Inflation Reduction Act Boosts Obamacare Tax Credit

Enhancements to the premium tax credit are extended for three more years under the Inflation Reduction Act.

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The Inflation Reduction Act is designed to address climate change and lower healthcare costs. The new law reduces healthcare costs by extending enhancements to the premium tax credit that were put in place for 2021 and 2022. Now, more people qualify for the premium tax credit for three more years, but many of them will also get a larger credit during that time.

Premium Tax Credit Eligibility Expanded

The premium tax credit was originally enacted as part of the Affordable Care Act (a.k.a., Obamacare) to help lower- and middle-income Americans pay for health insurance purchased through the healthcare marketplace (e.g., or a state exchange). By subsidizing the cost of health insurance with the credit, more people can afford insurance and get it at a lower price. And, with advance payments of the credit directly to the insurer, consumers have less out-of-pocket costs.

However, there are a number of requirements you must satisfy to be eligible for the credit. For instance, you normally can't claim the credit unless your household income is between 100% and 400% of the federal poverty level for your family's size. You also can't be claimed as a dependent on someone else's tax return. And, if you're married, you generally must file a joint return to claim the credit. (There are other requirements, too.)

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With regard to the household income requirement, the American Rescue Plan Act (ARPA), which was passed last March in response to the COVID-19 pandemic, changed that requirement for the 2021 and 2022 tax years. Instead of capping the federal poverty level at 400%, people with income levels above that threshold are allowed to claim the premium tax credit for those two years (assuming they satisfy all the other eligibility requirements).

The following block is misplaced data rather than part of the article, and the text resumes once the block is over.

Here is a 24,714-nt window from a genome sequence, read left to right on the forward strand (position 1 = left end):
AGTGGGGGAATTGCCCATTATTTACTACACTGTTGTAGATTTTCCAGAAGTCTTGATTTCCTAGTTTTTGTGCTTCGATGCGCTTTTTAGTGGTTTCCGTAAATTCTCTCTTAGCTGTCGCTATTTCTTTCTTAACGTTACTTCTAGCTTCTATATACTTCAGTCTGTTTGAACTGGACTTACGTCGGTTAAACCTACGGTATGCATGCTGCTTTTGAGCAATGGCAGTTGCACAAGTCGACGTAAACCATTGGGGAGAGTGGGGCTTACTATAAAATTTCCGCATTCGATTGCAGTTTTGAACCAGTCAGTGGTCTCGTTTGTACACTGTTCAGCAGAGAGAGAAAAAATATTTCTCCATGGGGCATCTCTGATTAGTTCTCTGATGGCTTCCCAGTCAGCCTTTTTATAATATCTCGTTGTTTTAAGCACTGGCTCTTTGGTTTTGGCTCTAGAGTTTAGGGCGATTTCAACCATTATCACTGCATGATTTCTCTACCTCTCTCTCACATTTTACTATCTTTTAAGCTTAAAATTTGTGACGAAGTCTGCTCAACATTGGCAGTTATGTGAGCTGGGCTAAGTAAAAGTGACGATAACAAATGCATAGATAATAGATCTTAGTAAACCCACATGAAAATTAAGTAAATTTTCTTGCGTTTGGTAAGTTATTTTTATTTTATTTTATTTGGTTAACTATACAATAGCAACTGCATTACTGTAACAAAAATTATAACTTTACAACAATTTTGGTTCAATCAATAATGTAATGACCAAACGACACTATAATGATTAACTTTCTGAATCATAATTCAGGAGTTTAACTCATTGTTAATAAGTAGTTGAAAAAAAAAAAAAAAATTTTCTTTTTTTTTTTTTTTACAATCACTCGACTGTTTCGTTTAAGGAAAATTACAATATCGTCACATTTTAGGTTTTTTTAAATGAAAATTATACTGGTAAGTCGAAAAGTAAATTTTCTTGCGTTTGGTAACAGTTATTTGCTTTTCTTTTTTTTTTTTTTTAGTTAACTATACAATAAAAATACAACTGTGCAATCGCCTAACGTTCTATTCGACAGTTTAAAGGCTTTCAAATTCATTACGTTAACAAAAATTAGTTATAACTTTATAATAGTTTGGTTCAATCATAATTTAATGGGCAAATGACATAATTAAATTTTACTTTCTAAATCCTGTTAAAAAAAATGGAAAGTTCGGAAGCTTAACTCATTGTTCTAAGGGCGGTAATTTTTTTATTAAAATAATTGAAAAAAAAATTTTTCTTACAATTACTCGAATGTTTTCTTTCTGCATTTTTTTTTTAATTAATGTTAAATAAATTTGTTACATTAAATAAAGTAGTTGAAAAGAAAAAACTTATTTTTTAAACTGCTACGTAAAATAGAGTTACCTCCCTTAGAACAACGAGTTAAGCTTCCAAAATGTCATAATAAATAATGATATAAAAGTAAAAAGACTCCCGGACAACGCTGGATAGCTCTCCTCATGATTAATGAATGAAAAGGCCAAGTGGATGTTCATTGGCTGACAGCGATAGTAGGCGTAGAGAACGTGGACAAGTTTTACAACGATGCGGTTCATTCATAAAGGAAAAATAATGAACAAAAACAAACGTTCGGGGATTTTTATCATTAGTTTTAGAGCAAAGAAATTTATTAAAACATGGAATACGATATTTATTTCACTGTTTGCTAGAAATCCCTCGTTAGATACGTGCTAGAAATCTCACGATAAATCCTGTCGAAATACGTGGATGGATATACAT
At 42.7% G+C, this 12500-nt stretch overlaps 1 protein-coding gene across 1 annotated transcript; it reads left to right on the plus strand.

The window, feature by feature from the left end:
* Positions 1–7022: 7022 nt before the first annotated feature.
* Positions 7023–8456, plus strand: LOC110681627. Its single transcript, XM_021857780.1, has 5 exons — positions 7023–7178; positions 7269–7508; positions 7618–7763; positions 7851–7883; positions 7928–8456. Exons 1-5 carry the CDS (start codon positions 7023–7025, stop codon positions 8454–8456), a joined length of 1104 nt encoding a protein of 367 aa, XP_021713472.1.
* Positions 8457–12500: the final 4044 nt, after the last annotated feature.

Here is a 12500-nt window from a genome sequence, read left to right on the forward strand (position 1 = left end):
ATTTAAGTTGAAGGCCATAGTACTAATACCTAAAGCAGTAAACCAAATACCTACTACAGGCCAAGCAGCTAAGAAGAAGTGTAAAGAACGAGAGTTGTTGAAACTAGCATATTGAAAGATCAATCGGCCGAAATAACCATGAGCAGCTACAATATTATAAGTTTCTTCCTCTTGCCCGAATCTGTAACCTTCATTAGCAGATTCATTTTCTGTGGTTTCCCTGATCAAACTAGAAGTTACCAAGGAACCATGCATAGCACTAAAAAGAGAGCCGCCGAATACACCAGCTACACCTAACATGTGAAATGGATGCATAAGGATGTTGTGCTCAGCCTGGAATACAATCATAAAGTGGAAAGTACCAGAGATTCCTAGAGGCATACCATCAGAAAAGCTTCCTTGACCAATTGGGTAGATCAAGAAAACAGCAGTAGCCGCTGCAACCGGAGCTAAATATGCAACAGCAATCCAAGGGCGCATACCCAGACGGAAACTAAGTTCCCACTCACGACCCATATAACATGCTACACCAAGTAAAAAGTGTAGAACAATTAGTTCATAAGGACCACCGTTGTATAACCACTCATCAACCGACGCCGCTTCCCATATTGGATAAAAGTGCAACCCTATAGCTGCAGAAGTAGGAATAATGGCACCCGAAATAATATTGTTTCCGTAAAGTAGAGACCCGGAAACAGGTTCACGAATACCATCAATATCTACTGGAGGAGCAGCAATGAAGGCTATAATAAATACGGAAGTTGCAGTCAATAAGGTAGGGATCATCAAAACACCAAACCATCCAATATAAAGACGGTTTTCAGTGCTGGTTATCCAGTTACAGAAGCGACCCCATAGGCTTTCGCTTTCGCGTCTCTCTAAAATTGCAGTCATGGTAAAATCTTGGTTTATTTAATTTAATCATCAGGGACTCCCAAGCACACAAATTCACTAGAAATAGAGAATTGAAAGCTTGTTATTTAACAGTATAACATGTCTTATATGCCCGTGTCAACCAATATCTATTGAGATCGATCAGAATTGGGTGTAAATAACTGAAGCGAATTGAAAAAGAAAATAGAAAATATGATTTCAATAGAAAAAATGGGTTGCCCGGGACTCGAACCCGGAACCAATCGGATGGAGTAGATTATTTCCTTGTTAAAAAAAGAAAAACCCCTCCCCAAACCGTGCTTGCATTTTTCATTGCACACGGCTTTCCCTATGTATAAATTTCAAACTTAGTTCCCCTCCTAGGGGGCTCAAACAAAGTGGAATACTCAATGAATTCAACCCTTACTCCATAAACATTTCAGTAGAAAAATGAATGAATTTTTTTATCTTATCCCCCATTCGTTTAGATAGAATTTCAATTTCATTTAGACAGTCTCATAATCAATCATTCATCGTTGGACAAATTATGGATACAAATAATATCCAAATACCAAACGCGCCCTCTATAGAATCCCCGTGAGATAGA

The Inflation Reduction Act extends the temporary exception to the 400% cap through the 2025 tax year. That permits people with household incomes over that amount three more years to claim the premium tax credit (again, assuming they otherwise qualify). According to the Centers for Medicare & Medicaid Services, 1.1 million Americans are eligible for the 2022 credit who wouldn't have qualified if the 400% cap had not been lifted, which gives you a sense of how many people will be affected for the next three years now that the Inflation Reduction Act has been signed into law.

Larger Premium Tax Credit Amounts

Calculating the amount of your premium tax credit can be complicated. Generally, the credit amount equals the health insurance premium charged for the second cheapest "silver plan" available to you, minus your expected contribution amount, which is based on your household income. This approach permits people with a lower income to get a larger credit.